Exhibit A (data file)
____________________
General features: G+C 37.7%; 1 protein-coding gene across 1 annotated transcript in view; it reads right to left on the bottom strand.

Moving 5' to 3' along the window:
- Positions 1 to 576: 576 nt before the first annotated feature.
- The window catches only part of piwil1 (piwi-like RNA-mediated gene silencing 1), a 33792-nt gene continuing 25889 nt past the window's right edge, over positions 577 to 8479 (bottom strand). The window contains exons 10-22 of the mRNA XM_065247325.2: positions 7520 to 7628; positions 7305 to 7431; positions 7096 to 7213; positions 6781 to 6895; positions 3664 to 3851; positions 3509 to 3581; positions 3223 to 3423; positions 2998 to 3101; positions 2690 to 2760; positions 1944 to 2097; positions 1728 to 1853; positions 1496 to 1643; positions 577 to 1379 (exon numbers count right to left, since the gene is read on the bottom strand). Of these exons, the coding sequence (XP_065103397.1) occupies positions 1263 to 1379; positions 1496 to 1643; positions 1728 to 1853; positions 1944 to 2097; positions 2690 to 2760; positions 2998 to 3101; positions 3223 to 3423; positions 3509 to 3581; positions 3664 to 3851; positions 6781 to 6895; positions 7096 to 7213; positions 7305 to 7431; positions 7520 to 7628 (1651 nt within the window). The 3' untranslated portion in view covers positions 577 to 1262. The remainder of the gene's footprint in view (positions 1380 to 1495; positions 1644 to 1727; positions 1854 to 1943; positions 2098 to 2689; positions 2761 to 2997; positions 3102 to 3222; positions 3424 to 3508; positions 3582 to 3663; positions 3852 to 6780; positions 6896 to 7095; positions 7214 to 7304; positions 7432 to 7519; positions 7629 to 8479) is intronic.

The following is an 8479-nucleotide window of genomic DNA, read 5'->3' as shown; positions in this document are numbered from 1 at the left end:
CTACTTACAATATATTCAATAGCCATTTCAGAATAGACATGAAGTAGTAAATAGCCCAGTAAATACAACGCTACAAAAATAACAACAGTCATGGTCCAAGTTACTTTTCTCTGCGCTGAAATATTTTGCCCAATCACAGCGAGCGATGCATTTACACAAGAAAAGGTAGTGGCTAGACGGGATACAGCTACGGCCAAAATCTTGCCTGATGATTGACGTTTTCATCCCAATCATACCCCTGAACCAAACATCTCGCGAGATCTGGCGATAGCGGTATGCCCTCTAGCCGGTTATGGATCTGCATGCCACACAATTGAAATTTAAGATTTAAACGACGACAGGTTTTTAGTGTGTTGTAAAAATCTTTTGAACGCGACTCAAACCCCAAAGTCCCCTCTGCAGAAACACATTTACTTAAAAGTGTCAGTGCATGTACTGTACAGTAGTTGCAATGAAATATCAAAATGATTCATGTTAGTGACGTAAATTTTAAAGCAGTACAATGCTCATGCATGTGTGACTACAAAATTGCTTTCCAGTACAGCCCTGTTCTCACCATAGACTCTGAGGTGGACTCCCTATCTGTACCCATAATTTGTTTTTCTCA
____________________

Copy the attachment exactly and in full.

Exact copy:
General features: G+C 37.7%; 1 protein-coding gene across 1 annotated transcript in view; it reads right to left on the bottom strand.

Moving 5' to 3' along the window:
- Positions 1 to 576: 576 nt before the first annotated feature.
- The window catches only part of piwil1 (piwi-like RNA-mediated gene silencing 1), a 33792-nt gene continuing 25889 nt past the window's right edge, over positions 577 to 8479 (bottom strand). The window contains exons 10-22 of the mRNA XM_065247325.2: positions 7520 to 7628; positions 7305 to 7431; positions 7096 to 7213; positions 6781 to 6895; positions 3664 to 3851; positions 3509 to 3581; positions 3223 to 3423; positions 2998 to 3101; positions 2690 to 2760; positions 1944 to 2097; positions 1728 to 1853; positions 1496 to 1643; positions 577 to 1379 (exon numbers count right to left, since the gene is read on the bottom strand). Of these exons, the coding sequence (XP_065103397.1) occupies positions 1263 to 1379; positions 1496 to 1643; positions 1728 to 1853; positions 1944 to 2097; positions 2690 to 2760; positions 2998 to 3101; positions 3223 to 3423; positions 3509 to 3581; positions 3664 to 3851; positions 6781 to 6895; positions 7096 to 7213; positions 7305 to 7431; positions 7520 to 7628 (1651 nt within the window). The 3' untranslated portion in view covers positions 577 to 1262. The remainder of the gene's footprint in view (positions 1380 to 1495; positions 1644 to 1727; positions 1854 to 1943; positions 2098 to 2689; positions 2761 to 2997; positions 3102 to 3222; positions 3424 to 3508; positions 3582 to 3663; positions 3852 to 6780; positions 6896 to 7095; positions 7214 to 7304; positions 7432 to 7519; positions 7629 to 8479) is intronic.

The following is an 8479-nucleotide window of genomic DNA, read 5'->3' as shown; positions in this document are numbered from 1 at the left end:
CTACTTACAATATATTCAATAGCCATTTCAGAATAGACATGAAGTAGTAAATAGCCCAGTAAATACAACGCTACAAAAATAACAACAGTCATGGTCCAAGTTACTTTTCTCTGCGCTGAAATATTTTGCCCAATCACAGCGAGCGATGCATTTACACAAGAAAAGGTAGTGGCTAGACGGGATACAGCTACGGCCAAAATCTTGCCTGATGATTGACGTTTTCATCCCAATCATACCCCTGAACCAAACATCTCGCGAGATCTGGCGATAGCGGTATGCCCTCTAGCCGGTTATGGATCTGCATGCCACACAATTGAAATTTAAGATTTAAACGACGACAGGTTTTTAGTGTGTTGTAAAAATCTTTTGAACGCGACTCAAACCCCAAAGTCCCCTCTGCAGAAACACATTTACTTAAAAGTGTCAGTGCATGTACTGTACAGTAGTTGCAATGAAATATCAAAATGATTCATGTTAGTGACGTAAATTTTAAAGCAGTACAATGCTCATGCATGTGTGACTACAAAATTGCTTTCCAGTACAGCCCTGTTCTCACCATAGACTCTGAGGTGGACTCCCTATCTGTACCCATAATTTGTTTTTCTCA